Tom's Blog

Monday, August 19, 2013

Biogeography of prairie dock in Wisconsin

Prairie dock (Silphium terebinthinaceum) is near its western distribution limit in our part of  Wisconsin, although the details are not very well established. This Silphium is distinguished by its very large and conspicuous basal leaves and its tall flower stalks (over 10 feet). It is typically found in deep-soil wet-mesic prairies, where its roots can penetrate 10 feet or more.

On the map below, from the UW-Madison Herbarium, the dots show the locations in Wisconsin of all prairie dock collections. The westernmost site in Dane County is a railroad prairie on U.S. 14 just west of the Village of Cross Plains. This population has been studied by generations of botanists (including Curtis).
However, shown on the map below are two farther west locations, not represented in Herbarium collections. A large population known to many prairie people is found along County JJ at the edge of Vermont Creek 4.47 miles farther west (see photo). Finally, 2.54 miles still farther west is a large population at Pleasant Valley Conservancy. Although the PVC population was planted, the Vermont Creek population is native to its site.

A very large population of prairie dock along the edge of Vermont Creek, County JJ, in western Dane County.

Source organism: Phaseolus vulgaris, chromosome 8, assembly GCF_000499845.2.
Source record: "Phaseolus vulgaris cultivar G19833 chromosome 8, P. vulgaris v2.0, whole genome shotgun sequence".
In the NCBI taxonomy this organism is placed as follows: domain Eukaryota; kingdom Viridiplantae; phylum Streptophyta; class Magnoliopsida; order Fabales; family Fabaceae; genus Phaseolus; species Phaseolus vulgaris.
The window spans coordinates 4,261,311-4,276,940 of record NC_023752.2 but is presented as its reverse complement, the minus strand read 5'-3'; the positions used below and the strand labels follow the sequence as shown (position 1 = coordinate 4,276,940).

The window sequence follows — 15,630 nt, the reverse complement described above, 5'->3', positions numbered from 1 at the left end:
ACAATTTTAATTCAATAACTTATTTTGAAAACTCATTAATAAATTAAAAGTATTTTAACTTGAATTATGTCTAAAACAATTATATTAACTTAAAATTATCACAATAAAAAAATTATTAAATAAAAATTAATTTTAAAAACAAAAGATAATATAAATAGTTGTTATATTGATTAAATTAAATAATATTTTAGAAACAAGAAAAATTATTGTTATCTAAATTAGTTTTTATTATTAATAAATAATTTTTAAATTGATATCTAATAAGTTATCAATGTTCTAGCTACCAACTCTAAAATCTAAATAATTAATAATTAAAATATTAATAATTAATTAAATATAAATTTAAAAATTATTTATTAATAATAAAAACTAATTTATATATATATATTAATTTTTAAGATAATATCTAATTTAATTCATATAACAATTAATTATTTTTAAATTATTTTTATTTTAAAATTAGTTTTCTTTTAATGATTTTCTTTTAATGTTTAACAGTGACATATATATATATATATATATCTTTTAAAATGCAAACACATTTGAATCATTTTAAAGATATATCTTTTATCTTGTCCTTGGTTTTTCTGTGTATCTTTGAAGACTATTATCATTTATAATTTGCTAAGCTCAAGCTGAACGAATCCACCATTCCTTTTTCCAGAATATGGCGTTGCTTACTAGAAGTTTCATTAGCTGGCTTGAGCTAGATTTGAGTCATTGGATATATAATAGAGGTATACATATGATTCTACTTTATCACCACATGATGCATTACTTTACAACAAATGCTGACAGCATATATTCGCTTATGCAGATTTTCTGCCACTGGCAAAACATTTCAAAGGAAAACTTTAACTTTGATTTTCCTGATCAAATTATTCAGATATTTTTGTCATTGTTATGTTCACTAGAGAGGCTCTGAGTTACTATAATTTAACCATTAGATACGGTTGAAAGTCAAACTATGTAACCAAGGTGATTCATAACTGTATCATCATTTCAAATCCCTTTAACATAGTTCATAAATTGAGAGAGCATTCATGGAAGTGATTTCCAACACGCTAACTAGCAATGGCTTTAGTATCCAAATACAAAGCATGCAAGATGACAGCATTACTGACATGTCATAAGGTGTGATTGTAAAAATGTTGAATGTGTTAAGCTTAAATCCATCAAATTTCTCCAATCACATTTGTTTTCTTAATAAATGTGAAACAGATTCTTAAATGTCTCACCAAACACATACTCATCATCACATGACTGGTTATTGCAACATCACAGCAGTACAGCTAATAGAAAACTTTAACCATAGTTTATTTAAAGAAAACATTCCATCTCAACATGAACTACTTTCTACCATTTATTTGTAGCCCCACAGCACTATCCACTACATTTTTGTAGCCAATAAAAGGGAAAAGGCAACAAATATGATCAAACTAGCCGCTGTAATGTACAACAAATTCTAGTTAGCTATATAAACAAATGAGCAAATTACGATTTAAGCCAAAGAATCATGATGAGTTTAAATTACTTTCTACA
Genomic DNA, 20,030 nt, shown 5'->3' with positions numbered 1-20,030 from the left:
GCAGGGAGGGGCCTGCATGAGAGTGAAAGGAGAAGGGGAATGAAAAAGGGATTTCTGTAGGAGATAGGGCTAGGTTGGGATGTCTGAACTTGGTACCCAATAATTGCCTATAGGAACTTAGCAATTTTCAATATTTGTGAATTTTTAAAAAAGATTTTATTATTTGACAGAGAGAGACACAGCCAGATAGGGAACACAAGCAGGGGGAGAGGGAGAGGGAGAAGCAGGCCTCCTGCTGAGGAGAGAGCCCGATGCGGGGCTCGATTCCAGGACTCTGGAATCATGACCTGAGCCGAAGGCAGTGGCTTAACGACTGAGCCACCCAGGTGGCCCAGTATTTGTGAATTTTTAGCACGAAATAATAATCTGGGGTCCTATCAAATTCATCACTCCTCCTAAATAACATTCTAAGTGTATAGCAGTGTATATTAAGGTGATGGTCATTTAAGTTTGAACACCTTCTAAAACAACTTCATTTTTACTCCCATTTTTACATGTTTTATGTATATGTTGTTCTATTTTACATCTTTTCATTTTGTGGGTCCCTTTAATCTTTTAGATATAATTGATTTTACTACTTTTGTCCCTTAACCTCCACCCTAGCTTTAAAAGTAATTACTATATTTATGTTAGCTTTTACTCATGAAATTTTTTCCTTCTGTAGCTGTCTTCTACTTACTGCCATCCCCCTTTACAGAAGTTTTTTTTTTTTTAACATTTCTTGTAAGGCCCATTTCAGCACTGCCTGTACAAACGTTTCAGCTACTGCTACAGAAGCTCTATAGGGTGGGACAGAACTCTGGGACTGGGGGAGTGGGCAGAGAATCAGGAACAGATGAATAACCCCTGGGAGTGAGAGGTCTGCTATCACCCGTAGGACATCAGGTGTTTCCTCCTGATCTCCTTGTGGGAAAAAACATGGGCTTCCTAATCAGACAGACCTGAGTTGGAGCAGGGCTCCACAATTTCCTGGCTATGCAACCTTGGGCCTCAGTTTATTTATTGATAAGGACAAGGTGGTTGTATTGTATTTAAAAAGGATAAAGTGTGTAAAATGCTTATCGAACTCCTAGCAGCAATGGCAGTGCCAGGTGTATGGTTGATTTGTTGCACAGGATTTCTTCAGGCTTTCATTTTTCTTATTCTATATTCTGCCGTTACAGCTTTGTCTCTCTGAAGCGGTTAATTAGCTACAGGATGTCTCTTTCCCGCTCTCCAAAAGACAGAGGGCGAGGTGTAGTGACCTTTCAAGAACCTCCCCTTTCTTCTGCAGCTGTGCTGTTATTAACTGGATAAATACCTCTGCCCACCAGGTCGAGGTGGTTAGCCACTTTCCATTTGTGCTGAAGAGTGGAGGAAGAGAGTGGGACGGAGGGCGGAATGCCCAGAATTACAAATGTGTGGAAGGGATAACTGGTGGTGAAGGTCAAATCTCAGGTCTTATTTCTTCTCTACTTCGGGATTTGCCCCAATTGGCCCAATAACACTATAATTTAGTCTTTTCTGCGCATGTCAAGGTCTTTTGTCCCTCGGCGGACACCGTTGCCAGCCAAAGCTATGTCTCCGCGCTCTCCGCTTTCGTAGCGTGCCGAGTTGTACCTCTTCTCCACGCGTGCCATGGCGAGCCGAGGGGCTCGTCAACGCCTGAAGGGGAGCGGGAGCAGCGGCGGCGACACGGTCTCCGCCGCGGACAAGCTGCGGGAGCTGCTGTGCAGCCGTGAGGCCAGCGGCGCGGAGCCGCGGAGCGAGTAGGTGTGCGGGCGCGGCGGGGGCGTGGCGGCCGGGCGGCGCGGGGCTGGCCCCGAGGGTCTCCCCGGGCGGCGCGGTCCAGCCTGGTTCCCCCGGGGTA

The unanswered question is why there are no populations farther west in Wisconsin. Prairie dock is fairly common in Missouri (all the way to the Ozarks), and populations are known in Dubuque and Jackson Counties in Iowa, and Albert Lea (Freeborn County), Minnesota.

One possibility is that the preferred wet-mesic habitat of prairie dock is mostly absent from the Driftless Area of Wisconsin. However, although the main populations at Pleasant Valley Conservancy are in wet-mesic areas, we do have two small populations growing (and flowering) on a savanna and a prairie on the ridge-top, a long way from wet-mesic conditions. Although we did not intentionally plant prairie dock seed in these two areas, there is always the possibility that some seed contaminated our mixes. Either way, these plants are thriving.

NOTE ADDED Nov 27, 2013!!
I recently discovered that in a post of August 31, 2008 I had described a single prairie dock plant flourishing in an Iowa County prairie remnant. This is 10 miles west of the last native population at County JJ.


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